I actually don't have a problem with 40 man raiding per se. I just don't like it the way it was implemented. Although I wasn't part of a 40 man raiding guild back in Vanilla, I did occasionally get to jump in when they were in desperate need of healers and allowed my then shadow specced priest to come heal (!). If that doesn't say a lot about how 40 man raiding worked, I don't know what will. Although I can see the fun in being this huge group of people battling the evil forces of WoW, in the end the practical business outshadowed the fun, at least for me. Being one of 6-7 priests in the raid group wasn't particularly fun, because it meant I had to raid for months to even get to smell some nice gear. If I were lucky enough to actually have the boss drop the priest stuff. And how much gear did the 40 man bosses drop anyway? 3? 4? On 40 people? Compare that with the 6 pieces we get today in 25 man. You might say we're spoiled now, I'll say - how the heck did we stand it? Officers feel burned out now, and it's understandable if they've been at it for a couple of years. Managing a guild is probably a lot more work than being a kindergarten teacher. But imagine the work in trying to administrate 40 people? Getting them to sign, picking who does what, explaining tactics and get everyone to do their job. Back then you actually needed class leaders. I find it kind of funny too that so many guilds have trouble getting enough people for their 10 mans, just imagine getting 40 people for a raid.

And the fights weren't really designed to be equally challenging to everyone. I bet the tank busted his ass off, probably the healers as well (I remember they had to take turns in healing to be able to make the most of the 5 second rule), and occasionally some specific class had a specific job, like a hunter kiting and such. But otherwise, half the raid were meant to be dps spam bots, basically mindlessly just spamming their one or two skills, sometimes perhaps react to some mechanic of the fight. Losing one or five was hardly noticed. I can only imagine that some people actually thought it was fun in being able to log on, raid by pressing the Shadow Bolt, Blessing of Kings or Conjure Water key 1500 times and profit. I don't know about you, but I actually enjoy being an important part of the fight and group. I'm not saying that Vanilla bosses were easy, I know guilds struggled for months with some of them. But that was more often due to the boss hitting god damn hard or just having so much hp, rather than the fight being about reactive stuff. And in any case, most of the work was put on the shoulders of the few (tanks and healers mostly), rather than the whole of the raid. I don't think raiding is perfect now, but I definitely think it is better.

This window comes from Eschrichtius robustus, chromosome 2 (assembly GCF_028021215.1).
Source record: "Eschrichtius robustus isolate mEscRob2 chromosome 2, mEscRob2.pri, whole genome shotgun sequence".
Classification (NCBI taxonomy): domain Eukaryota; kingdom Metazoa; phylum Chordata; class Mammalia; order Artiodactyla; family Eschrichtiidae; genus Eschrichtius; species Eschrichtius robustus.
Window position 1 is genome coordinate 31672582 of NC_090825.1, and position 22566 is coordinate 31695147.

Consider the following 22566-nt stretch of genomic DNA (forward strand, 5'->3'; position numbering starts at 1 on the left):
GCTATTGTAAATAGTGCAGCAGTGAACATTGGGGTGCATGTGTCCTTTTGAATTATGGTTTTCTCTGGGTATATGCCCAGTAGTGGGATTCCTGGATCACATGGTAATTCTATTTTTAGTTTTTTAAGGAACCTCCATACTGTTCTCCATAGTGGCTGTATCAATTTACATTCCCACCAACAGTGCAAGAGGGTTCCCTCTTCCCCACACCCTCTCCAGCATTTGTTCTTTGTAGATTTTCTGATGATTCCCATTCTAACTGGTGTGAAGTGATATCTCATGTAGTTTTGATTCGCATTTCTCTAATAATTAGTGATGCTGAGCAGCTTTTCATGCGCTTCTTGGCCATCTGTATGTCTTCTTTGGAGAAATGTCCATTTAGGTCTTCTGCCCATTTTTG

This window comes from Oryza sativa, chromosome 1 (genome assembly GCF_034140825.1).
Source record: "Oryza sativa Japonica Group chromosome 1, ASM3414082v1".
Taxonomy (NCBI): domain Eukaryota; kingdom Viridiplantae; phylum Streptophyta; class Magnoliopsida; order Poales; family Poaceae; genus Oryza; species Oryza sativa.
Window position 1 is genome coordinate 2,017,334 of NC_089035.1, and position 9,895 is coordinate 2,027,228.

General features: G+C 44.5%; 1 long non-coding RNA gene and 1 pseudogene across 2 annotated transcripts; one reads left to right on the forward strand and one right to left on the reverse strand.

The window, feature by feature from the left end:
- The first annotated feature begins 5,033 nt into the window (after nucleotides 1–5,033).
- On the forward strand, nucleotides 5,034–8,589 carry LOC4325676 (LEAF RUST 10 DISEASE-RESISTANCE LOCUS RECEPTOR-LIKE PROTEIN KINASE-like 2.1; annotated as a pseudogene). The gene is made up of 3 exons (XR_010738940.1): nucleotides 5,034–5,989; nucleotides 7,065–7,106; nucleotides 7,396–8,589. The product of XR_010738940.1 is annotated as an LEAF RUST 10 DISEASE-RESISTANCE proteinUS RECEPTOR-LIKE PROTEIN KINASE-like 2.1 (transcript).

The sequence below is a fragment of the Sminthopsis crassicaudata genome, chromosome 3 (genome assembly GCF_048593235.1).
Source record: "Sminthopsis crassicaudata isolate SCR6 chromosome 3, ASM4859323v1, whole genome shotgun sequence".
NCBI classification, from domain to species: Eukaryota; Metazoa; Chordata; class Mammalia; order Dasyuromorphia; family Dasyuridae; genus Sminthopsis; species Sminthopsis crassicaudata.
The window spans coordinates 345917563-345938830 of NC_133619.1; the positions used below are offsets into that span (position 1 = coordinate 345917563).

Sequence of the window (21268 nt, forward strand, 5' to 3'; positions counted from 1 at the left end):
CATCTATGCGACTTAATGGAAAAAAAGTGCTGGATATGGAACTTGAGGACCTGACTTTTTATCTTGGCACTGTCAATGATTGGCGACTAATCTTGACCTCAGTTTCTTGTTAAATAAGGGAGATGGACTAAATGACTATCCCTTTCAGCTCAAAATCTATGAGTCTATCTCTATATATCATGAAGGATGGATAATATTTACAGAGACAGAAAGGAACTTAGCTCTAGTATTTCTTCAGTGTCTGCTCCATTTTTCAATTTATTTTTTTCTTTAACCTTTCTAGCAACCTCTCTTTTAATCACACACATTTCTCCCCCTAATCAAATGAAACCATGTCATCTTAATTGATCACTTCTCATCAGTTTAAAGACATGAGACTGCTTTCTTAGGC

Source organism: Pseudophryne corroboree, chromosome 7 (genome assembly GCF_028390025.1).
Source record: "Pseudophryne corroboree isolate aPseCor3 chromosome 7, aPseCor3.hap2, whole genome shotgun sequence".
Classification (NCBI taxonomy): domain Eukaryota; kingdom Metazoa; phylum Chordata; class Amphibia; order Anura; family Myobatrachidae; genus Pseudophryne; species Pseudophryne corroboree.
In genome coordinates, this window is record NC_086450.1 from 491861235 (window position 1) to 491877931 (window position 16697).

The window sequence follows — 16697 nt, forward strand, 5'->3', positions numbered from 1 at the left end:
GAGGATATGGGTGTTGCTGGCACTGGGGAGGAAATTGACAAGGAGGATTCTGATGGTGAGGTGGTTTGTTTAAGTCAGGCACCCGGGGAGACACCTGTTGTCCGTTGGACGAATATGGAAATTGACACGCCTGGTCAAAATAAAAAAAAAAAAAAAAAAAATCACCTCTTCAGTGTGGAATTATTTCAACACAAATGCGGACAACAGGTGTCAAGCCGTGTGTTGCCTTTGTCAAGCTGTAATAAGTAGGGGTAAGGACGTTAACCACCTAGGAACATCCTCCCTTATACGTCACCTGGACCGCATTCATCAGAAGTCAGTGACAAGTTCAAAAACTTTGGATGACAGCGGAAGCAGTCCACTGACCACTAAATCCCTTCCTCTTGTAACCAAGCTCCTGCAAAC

1. Removing wep skill